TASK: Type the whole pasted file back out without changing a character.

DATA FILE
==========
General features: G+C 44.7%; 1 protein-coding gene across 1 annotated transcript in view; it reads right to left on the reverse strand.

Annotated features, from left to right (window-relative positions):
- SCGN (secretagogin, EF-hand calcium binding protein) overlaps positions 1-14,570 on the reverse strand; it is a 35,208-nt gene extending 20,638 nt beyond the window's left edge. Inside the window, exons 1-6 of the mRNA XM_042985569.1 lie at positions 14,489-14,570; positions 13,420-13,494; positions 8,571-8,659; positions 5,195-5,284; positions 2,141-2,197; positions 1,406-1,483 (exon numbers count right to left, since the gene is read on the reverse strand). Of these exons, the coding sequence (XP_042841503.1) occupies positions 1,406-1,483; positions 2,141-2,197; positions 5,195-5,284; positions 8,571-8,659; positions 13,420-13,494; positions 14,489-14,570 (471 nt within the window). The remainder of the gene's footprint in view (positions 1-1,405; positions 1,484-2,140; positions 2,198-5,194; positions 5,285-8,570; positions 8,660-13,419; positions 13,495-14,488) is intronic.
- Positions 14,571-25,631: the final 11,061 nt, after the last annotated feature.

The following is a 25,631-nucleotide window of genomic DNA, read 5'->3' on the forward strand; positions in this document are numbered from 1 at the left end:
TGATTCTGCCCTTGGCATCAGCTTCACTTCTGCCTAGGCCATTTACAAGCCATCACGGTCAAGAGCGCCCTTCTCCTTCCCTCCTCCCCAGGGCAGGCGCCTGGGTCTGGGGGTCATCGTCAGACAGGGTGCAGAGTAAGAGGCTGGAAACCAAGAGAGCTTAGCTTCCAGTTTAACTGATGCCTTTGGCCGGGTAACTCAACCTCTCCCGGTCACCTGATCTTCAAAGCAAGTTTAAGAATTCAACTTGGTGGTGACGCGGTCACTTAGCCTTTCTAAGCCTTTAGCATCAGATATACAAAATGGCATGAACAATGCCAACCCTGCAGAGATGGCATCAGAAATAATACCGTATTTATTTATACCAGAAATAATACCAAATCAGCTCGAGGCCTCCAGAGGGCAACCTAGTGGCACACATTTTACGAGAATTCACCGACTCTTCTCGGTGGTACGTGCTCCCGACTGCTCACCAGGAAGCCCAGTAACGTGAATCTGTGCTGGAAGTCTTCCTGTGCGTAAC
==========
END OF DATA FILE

General features: G+C 44.7%; 1 protein-coding gene across 1 annotated transcript in view; it reads right to left on the reverse strand.

Annotated features, from left to right (window-relative positions):
- SCGN (secretagogin, EF-hand calcium binding protein) overlaps positions 1-14,570 on the reverse strand; it is a 35,208-nt gene extending 20,638 nt beyond the window's left edge. Inside the window, exons 1-6 of the mRNA XM_042985569.1 lie at positions 14,489-14,570; positions 13,420-13,494; positions 8,571-8,659; positions 5,195-5,284; positions 2,141-2,197; positions 1,406-1,483 (exon numbers count right to left, since the gene is read on the reverse strand). Of these exons, the coding sequence (XP_042841503.1) occupies positions 1,406-1,483; positions 2,141-2,197; positions 5,195-5,284; positions 8,571-8,659; positions 13,420-13,494; positions 14,489-14,570 (471 nt within the window). The remainder of the gene's footprint in view (positions 1-1,405; positions 1,484-2,140; positions 2,198-5,194; positions 5,285-8,570; positions 8,660-13,419; positions 13,495-14,488) is intronic.
- Positions 14,571-25,631: the final 11,061 nt, after the last annotated feature.

The following is a 25,631-nucleotide window of genomic DNA, read 5'->3' on the forward strand; positions in this document are numbered from 1 at the left end:
TGATTCTGCCCTTGGCATCAGCTTCACTTCTGCCTAGGCCATTTACAAGCCATCACGGTCAAGAGCGCCCTTCTCCTTCCCTCCTCCCCAGGGCAGGCGCCTGGGTCTGGGGGTCATCGTCAGACAGGGTGCAGAGTAAGAGGCTGGAAACCAAGAGAGCTTAGCTTCCAGTTTAACTGATGCCTTTGGCCGGGTAACTCAACCTCTCCCGGTCACCTGATCTTCAAAGCAAGTTTAAGAATTCAACTTGGTGGTGACGCGGTCACTTAGCCTTTCTAAGCCTTTAGCATCAGATATACAAAATGGCATGAACAATGCCAACCCTGCAGAGATGGCATCAGAAATAATACCGTATTTATTTATACCAGAAATAATACCAAATCAGCTCGAGGCCTCCAGAGGGCAACCTAGTGGCACACATTTTACGAGAATTCACCGACTCTTCTCGGTGGTACGTGCTCCCGACTGCTCACCAGGAAGCCCAGTAACGTGAATCTGTGCTGGAAGTCTTCCTGTGCGTAAC